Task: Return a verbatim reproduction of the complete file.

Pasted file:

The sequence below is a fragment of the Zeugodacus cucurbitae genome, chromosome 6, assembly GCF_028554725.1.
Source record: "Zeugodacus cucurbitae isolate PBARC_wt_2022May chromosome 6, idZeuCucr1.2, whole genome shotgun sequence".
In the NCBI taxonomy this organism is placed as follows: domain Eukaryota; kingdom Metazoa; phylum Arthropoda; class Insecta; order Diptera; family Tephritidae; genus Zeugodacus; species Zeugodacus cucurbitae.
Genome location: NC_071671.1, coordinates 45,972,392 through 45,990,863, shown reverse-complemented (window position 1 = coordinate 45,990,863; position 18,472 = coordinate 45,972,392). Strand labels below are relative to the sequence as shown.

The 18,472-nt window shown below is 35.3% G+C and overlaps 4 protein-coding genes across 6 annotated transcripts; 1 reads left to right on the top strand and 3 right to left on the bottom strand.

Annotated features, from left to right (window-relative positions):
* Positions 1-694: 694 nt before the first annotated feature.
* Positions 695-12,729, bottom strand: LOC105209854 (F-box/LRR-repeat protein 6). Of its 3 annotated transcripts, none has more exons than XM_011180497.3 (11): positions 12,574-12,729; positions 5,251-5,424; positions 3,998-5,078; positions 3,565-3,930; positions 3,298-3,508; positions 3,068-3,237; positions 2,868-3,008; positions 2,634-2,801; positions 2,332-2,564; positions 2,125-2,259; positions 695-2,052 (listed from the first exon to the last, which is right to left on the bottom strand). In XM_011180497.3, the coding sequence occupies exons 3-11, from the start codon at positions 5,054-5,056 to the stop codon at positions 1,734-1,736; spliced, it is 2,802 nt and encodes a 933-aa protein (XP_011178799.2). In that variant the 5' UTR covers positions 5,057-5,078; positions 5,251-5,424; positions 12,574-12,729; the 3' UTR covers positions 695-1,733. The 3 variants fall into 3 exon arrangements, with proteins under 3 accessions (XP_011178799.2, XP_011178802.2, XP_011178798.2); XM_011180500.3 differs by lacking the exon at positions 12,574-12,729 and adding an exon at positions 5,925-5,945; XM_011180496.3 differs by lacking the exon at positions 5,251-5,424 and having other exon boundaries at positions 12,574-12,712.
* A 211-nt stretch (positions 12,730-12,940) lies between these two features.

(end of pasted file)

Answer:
The sequence below is a fragment of the Zeugodacus cucurbitae genome, chromosome 6, assembly GCF_028554725.1.
Source record: "Zeugodacus cucurbitae isolate PBARC_wt_2022May chromosome 6, idZeuCucr1.2, whole genome shotgun sequence".
In the NCBI taxonomy this organism is placed as follows: domain Eukaryota; kingdom Metazoa; phylum Arthropoda; class Insecta; order Diptera; family Tephritidae; genus Zeugodacus; species Zeugodacus cucurbitae.
Genome location: NC_071671.1, coordinates 45,972,392 through 45,990,863, shown reverse-complemented (window position 1 = coordinate 45,990,863; position 18,472 = coordinate 45,972,392). Strand labels below are relative to the sequence as shown.

The 18,472-nt window shown below is 35.3% G+C and overlaps 4 protein-coding genes across 6 annotated transcripts; 1 reads left to right on the top strand and 3 right to left on the bottom strand.

Annotated features, from left to right (window-relative positions):
* Positions 1-694: 694 nt before the first annotated feature.
* Positions 695-12,729, bottom strand: LOC105209854 (F-box/LRR-repeat protein 6). Of its 3 annotated transcripts, none has more exons than XM_011180497.3 (11): positions 12,574-12,729; positions 5,251-5,424; positions 3,998-5,078; positions 3,565-3,930; positions 3,298-3,508; positions 3,068-3,237; positions 2,868-3,008; positions 2,634-2,801; positions 2,332-2,564; positions 2,125-2,259; positions 695-2,052 (listed from the first exon to the last, which is right to left on the bottom strand). In XM_011180497.3, the coding sequence occupies exons 3-11, from the start codon at positions 5,054-5,056 to the stop codon at positions 1,734-1,736; spliced, it is 2,802 nt and encodes a 933-aa protein (XP_011178799.2). In that variant the 5' UTR covers positions 5,057-5,078; positions 5,251-5,424; positions 12,574-12,729; the 3' UTR covers positions 695-1,733. The 3 variants fall into 3 exon arrangements, with proteins under 3 accessions (XP_011178799.2, XP_011178802.2, XP_011178798.2); XM_011180500.3 differs by lacking the exon at positions 12,574-12,729 and adding an exon at positions 5,925-5,945; XM_011180496.3 differs by lacking the exon at positions 5,251-5,424 and having other exon boundaries at positions 12,574-12,712.
* A 211-nt stretch (positions 12,730-12,940) lies between these two features.